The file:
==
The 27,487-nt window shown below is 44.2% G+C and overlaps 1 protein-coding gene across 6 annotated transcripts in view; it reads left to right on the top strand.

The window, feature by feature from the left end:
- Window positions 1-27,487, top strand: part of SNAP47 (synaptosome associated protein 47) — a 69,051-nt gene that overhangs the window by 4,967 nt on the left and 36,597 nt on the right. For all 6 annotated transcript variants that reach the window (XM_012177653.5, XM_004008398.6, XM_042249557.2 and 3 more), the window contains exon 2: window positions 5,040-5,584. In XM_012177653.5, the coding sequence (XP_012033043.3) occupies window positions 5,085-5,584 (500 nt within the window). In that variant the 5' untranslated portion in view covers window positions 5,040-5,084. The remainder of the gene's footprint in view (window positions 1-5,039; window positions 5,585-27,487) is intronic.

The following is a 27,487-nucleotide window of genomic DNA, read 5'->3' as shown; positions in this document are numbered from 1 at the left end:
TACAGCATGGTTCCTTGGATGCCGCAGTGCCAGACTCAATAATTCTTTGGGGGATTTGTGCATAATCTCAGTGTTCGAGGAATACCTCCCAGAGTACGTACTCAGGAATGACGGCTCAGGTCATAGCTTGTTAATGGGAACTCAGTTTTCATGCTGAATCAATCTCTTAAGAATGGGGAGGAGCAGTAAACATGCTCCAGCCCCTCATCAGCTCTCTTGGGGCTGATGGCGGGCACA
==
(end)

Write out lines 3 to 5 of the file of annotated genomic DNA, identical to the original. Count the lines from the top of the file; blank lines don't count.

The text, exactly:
- Window positions 1-27,487, top strand: part of SNAP47 (synaptosome associated protein 47) — a 69,051-nt gene that overhangs the window by 4,967 nt on the left and 36,597 nt on the right. For all 6 annotated transcript variants that reach the window (XM_012177653.5, XM_004008398.6, XM_042249557.2 and 3 more), the window contains exon 2: window positions 5,040-5,584. In XM_012177653.5, the coding sequence (XP_012033043.3) occupies window positions 5,085-5,584 (500 nt within the window). In that variant the 5' untranslated portion in view covers window positions 5,040-5,084. The remainder of the gene's footprint in view (window positions 1-5,039; window positions 5,585-27,487) is intronic.

The following is a 27,487-nucleotide window of genomic DNA, read 5'->3' as shown; positions in this document are numbered from 1 at the left end:
TACAGCATGGTTCCTTGGATGCCGCAGTGCCAGACTCAATAATTCTTTGGGGGATTTGTGCATAATCTCAGTGTTCGAGGAATACCTCCCAGAGTACGTACTCAGGAATGACGGCTCAGGTCATAGCTTGTTAATGGGAACTCAGTTTTCATGCTGAATCAATCTCTTAAGAATGGGGAGGAGCAGTAAACATGCTCCAGCCCCTCATCAGCTCTCTTGGGGCTGATGGCGGGCACA